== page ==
As theater teacher and director at Fairfax High, Erich DiCenzo is exactly where he wants to be.
"I have a bachelor of fine arts in musical theater and dance and was a professional actor for eight years, so this is a second career," he said. "I knew I wanted to perform forever, but not make it my living."
DiCenzo acted with some of the most highly regarded theater companies throughout the U.S. And for all of 2010, he was a singer-dancer on a world cruise exploring 68 countries. But he wanted to do more with his life and talents.
"I was always drawn to teaching and wanted to blend both worlds," he explained. "I hoped to take my experience and share it with youth."
So in September, DiCenzo, 29, began doing just that at Fairfax, and his style and enthusiasm proved a hit with the students and reinvigorated the theater program there.
"I talk to the kids as one actor to another," he said. "We discuss the characters they’re playing, in depth, so they can discover the motivations that lie within. It’s all about the process; and the students are learning that, if they take the time with it, then their product will be 100 times better."
DICENZO’S FIRST PRODUCTION at Fairfax was last month’s "Almost, Maine," and the audience loved it. But the preparation for the show’s success began long before the actors stepped onto the stage.
"Because they know I have such high standards and expectations of them, they were off-book [acting without their scripts], the second rehearsal," he said. "Then we were able to have fun, play and truly dissect the show."
And DiCenzo was pleased with how his students responded, "creating real moments onstage," and wants to continue "bringing that relevance and freshness to them."
Born and raised in Pittsburgh, he started acting in middle school and immediately connected with theater’s social aspect. "I liked theater people," he said. "They’re a good group of people having fun just being together." And, said DiCenzo, it’s also valuable for teenagers to have that kind of support system in their lives.
"The skills high-school kids learn today, and the support they get from the other kids in theater, is more beneficial than they realize," he said. "My students feel that this is their family and their oasis. It’s a safe place where they won’t get picked on and judged, as well as a place where they can take risks and gain strength through their vulnerabilities."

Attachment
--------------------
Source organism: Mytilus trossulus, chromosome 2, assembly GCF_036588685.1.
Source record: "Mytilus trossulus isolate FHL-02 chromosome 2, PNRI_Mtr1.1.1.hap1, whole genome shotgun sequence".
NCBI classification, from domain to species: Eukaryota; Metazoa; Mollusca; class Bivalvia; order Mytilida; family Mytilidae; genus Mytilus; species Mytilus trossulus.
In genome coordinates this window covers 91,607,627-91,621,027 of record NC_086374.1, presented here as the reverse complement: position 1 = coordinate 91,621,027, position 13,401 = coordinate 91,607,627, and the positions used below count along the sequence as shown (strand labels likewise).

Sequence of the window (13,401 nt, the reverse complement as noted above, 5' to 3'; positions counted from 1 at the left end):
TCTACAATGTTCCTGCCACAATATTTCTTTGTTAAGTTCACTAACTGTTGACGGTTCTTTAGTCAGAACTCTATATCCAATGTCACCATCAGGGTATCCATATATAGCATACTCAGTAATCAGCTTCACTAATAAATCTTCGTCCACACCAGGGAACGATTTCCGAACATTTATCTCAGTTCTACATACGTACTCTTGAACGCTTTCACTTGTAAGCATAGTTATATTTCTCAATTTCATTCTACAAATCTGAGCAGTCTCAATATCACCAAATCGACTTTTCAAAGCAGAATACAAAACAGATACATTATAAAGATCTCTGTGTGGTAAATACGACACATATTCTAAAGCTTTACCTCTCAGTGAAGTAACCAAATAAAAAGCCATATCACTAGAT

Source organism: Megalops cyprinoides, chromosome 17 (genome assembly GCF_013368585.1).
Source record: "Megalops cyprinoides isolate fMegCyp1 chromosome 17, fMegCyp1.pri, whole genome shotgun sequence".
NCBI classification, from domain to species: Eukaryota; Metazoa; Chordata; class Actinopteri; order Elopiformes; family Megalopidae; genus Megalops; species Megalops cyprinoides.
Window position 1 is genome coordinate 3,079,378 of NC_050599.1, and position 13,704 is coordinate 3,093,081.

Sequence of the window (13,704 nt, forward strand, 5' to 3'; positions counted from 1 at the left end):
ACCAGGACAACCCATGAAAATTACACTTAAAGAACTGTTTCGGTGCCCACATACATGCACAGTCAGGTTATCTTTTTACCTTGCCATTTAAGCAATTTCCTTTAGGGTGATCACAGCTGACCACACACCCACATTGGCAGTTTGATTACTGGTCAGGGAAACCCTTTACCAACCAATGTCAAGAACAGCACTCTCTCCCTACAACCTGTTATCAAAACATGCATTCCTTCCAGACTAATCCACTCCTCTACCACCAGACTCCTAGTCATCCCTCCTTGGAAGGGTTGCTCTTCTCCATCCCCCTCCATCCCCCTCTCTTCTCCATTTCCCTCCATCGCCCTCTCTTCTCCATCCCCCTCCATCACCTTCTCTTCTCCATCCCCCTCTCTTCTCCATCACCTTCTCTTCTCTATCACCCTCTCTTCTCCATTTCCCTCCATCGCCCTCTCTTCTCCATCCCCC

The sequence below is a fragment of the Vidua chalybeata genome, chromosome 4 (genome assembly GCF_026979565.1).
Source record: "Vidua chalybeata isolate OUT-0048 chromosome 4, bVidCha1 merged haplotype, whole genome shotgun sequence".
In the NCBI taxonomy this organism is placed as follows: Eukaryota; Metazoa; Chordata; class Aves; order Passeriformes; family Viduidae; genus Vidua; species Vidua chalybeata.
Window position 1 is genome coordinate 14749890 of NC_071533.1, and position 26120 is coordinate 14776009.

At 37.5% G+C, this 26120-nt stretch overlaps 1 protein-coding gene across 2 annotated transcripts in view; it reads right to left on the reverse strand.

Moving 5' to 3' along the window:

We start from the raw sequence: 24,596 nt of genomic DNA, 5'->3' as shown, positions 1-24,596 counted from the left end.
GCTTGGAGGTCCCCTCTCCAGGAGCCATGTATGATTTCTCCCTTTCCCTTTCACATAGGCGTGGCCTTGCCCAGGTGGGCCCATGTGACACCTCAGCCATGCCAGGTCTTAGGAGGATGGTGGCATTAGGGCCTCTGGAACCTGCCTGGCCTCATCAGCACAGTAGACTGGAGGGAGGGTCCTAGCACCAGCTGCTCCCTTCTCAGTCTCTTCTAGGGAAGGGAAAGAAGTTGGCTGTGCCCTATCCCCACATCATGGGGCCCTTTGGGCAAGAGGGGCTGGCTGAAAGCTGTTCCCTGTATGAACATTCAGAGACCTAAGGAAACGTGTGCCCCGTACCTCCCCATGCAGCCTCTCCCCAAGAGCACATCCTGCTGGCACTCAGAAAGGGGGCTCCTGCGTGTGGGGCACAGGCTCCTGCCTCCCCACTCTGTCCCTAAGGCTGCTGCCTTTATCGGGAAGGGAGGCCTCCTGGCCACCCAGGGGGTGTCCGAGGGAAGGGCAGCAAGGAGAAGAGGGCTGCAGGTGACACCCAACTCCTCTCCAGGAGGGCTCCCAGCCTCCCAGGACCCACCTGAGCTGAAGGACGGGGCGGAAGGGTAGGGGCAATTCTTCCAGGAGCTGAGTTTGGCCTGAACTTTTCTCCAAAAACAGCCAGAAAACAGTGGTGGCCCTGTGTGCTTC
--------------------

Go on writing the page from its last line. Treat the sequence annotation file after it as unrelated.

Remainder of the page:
This year, said DiCenzo, as a first-year teacher and an instructor new to Fairfax, his philosophy is to address everything under a professional umbrella. "So I’m running this as a professional theater company would run," he said. "I’m teaching students the social aspect of theater and how to behave as a professional actor and communicate – skills they can use in real life."
"The fun is in the work and in trying new things," he continued. "Whether my students want to be Broadway stars or go into business, they’ll always have to be able to express themselves socially."
DiCenzo’s ultimate goal, he said, is "to build this program to be the best it can be. We have the Academy, and Mike Replogle, who directs the Professional Musical Theatre and Actor’s Studio, is fantastic. And what’s exciting is that he and I both have practical experience auditioning and not getting the part and auditioning again and again until we did."
This experience and credibility, said DiCenzo, "transfers when you teach it. So I want to work closely with Mike to blend our experience together to make Fairfax the place to be for students in the performing arts."
He also hopes to do likewise with Academy dance teacher Andrea Heininge. "She has the practical experience, too," said DiCenzo. "We both went to Point Park University in Pittsburgh – a conservatory for performing arts. She was a dance major and I was a musical-theater major. We didn’t know each other then; but here, we really clicked."
So at Fairfax High, he said, "I’ve been welcomed by like-minded people and visions that match my own. And I really believe that, together, we can take this program to unforeseen places."
BESIDES DIRECTING the school plays, DiCenzo also teaches film study, theater and technical theater. And he couldn’t be happier.
"I’d love to end my career here, never having left," he said. "I feel like I hit the lottery at Fairfax – it’s beyond what I ever imagined. When I thought of my ideal situation, this was it. And with the talent of the kids, amazing facilities, camaraderie of the creative team here and supportive administration that allows us to take risks on sometimes edgy material, the possibilities are endless."